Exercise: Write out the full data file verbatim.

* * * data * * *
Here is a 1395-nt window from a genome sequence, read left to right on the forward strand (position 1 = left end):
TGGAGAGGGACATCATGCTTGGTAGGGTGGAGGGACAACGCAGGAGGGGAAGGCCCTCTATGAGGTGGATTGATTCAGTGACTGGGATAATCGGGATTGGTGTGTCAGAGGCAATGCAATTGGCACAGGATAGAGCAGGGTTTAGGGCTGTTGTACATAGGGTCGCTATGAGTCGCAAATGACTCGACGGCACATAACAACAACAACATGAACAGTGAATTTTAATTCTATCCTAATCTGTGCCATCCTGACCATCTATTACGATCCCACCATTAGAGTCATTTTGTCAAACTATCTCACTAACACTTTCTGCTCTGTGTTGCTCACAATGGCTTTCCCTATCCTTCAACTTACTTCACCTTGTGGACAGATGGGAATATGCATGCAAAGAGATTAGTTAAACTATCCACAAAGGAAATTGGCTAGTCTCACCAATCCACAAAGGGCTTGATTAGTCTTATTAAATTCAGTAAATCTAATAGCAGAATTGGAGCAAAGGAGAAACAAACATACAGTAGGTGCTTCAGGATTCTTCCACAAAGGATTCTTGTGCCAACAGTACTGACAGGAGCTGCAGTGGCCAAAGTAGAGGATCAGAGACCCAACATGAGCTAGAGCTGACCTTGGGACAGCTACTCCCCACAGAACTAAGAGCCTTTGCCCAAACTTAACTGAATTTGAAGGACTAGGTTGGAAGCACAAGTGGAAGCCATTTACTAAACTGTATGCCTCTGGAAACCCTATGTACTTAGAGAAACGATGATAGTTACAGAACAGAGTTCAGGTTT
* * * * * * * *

Here is a 1395-nt window from a genome sequence, read left to right on the forward strand (position 1 = left end):
TGGAGAGGGACATCATGCTTGGTAGGGTGGAGGGACAACGCAGGAGGGGAAGGCCCTCTATGAGGTGGATTGATTCAGTGACTGGGATAATCGGGATTGGTGTGTCAGAGGCAATGCAATTGGCACAGGATAGAGCAGGGTTTAGGGCTGTTGTACATAGGGTCGCTATGAGTCGCAAATGACTCGACGGCACATAACAACAACAACATGAACAGTGAATTTTAATTCTATCCTAATCTGTGCCATCCTGACCATCTATTACGATCCCACCATTAGAGTCATTTTGTCAAACTATCTCACTAACACTTTCTGCTCTGTGTTGCTCACAATGGCTTTCCCTATCCTTCAACTTACTTCACCTTGTGGACAGATGGGAATATGCATGCAAAGAGATTAGTTAAACTATCCACAAAGGAAATTGGCTAGTCTCACCAATCCACAAAGGGCTTGATTAGTCTTATTAAATTCAGTAAATCTAATAGCAGAATTGGAGCAAAGGAGAAACAAACATACAGTAGGTGCTTCAGGATTCTTCCACAAAGGATTCTTGTGCCAACAGTACTGACAGGAGCTGCAGTGGCCAAAGTAGAGGATCAGAGACCCAACATGAGCTAGAGCTGACCTTGGGACAGCTACTCCCCACAGAACTAAGAGCCTTTGCCCAAACTTAACTGAATTTGAAGGACTAGGTTGGAAGCACAAGTGGAAGCCATTTACTAAACTGTATGCCTCTGGAAACCCTATGTACTTAGAGAAACGATGATAGTTACAGAACAGAGTTCAGGTTT